Episode 14 – The Saint Valentine’s Day Massacre

“Scarface” Al Capone is shown here at the Chicago Detective bureau following his arrest on a vagrancy charge as Public Enemy No. 1 in this 8 x 10 black & white original wire photograph that has attached the original news bureau caption on verso, dated “2-26-31.”

February 14th isn’t just about flowers, candy, and dinner with your sweetheart. It is also the anniversary of one of the bloodiest gangland confrontations in US history. On February 14, 1929 seven men were shot in a north Chicago garage. This wasn’t just the ratcheting up of Prohibition-era violence in Chicago, a city seemingly out-of-control. It was also a key moment in the expansion of the Federal Government’s powers to override local control.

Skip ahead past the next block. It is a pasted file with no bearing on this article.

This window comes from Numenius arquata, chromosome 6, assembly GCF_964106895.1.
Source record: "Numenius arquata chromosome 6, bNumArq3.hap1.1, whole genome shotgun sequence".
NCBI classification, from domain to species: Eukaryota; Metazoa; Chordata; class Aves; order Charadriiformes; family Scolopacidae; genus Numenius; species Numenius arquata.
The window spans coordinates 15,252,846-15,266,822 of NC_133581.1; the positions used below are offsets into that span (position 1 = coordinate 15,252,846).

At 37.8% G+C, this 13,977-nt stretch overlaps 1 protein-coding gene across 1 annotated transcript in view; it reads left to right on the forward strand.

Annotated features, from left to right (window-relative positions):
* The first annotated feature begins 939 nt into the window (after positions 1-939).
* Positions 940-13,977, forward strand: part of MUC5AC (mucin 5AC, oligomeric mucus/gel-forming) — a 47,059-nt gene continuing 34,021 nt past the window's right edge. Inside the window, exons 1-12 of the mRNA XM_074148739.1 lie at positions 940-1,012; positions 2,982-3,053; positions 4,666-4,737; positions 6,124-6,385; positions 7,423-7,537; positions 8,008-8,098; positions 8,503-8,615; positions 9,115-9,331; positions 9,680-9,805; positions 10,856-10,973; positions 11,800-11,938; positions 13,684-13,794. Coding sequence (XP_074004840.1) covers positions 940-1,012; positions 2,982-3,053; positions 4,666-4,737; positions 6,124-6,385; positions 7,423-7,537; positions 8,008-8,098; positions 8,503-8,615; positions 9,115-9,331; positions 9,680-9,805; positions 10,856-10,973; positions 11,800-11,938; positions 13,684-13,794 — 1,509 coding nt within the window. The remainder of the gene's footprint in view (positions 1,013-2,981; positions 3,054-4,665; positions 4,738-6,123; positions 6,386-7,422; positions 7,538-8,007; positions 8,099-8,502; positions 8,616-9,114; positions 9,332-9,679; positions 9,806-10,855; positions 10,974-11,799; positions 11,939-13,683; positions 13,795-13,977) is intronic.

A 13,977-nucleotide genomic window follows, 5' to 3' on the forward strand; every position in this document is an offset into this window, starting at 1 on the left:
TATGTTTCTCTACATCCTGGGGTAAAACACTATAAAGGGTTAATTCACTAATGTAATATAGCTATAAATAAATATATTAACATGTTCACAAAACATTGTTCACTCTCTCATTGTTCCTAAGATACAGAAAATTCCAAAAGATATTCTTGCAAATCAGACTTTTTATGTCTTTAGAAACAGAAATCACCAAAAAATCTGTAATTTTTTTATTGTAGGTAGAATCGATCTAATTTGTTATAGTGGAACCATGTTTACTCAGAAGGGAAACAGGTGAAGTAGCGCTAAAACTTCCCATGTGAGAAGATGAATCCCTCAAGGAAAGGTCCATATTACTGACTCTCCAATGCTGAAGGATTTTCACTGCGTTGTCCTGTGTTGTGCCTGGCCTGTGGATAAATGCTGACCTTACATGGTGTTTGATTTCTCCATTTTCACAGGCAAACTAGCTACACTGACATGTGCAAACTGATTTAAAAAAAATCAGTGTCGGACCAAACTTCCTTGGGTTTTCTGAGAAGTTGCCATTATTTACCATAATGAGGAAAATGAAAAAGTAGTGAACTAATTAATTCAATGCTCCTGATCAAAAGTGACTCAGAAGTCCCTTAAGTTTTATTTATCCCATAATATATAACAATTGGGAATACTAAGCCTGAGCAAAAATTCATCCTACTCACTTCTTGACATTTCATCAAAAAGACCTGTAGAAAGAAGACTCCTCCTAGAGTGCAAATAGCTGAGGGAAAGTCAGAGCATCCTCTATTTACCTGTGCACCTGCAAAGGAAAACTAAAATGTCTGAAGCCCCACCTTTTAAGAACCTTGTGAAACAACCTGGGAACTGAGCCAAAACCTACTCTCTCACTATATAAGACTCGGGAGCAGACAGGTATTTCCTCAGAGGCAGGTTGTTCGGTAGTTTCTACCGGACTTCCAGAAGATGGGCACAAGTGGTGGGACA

In our discussion of the massacre we also cover the valorization of crime, issues surrounding the racialization of criminals, and the legacy of gangs and men like Al Capone on US pop culture.

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